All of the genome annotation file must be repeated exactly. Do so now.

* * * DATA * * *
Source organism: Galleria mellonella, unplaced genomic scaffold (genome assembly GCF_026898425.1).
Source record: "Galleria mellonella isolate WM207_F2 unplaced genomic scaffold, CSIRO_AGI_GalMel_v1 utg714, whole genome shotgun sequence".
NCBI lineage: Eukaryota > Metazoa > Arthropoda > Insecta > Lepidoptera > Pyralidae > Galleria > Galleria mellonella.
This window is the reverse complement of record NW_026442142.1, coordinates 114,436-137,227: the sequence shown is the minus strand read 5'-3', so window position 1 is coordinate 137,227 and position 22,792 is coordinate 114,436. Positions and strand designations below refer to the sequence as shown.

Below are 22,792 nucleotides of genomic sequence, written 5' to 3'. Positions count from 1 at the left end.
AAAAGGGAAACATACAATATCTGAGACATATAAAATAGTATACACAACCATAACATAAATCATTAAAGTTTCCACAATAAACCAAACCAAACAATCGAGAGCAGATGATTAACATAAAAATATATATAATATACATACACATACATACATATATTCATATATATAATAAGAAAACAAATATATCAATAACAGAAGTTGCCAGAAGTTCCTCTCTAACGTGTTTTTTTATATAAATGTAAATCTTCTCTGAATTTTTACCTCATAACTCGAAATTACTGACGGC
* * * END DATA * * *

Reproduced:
Source organism: Galleria mellonella, unplaced genomic scaffold (genome assembly GCF_026898425.1).
Source record: "Galleria mellonella isolate WM207_F2 unplaced genomic scaffold, CSIRO_AGI_GalMel_v1 utg714, whole genome shotgun sequence".
NCBI lineage: Eukaryota > Metazoa > Arthropoda > Insecta > Lepidoptera > Pyralidae > Galleria > Galleria mellonella.
This window is the reverse complement of record NW_026442142.1, coordinates 114,436-137,227: the sequence shown is the minus strand read 5'-3', so window position 1 is coordinate 137,227 and position 22,792 is coordinate 114,436. Positions and strand designations below refer to the sequence as shown.

Below are 22,792 nucleotides of genomic sequence, written 5' to 3'. Positions count from 1 at the left end.
AAAAGGGAAACATACAATATCTGAGACATATAAAATAGTATACACAACCATAACATAAATCATTAAAGTTTCCACAATAAACCAAACCAAACAATCGAGAGCAGATGATTAACATAAAAATATATATAATATACATACACATACATACATATATTCATATATATAATAAGAAAACAAATATATCAATAACAGAAGTTGCCAGAAGTTCCTCTCTAACGTGTTTTTTTATATAAATGTAAATCTTCTCTGAATTTTTACCTCATAACTCGAAATTACTGACGGC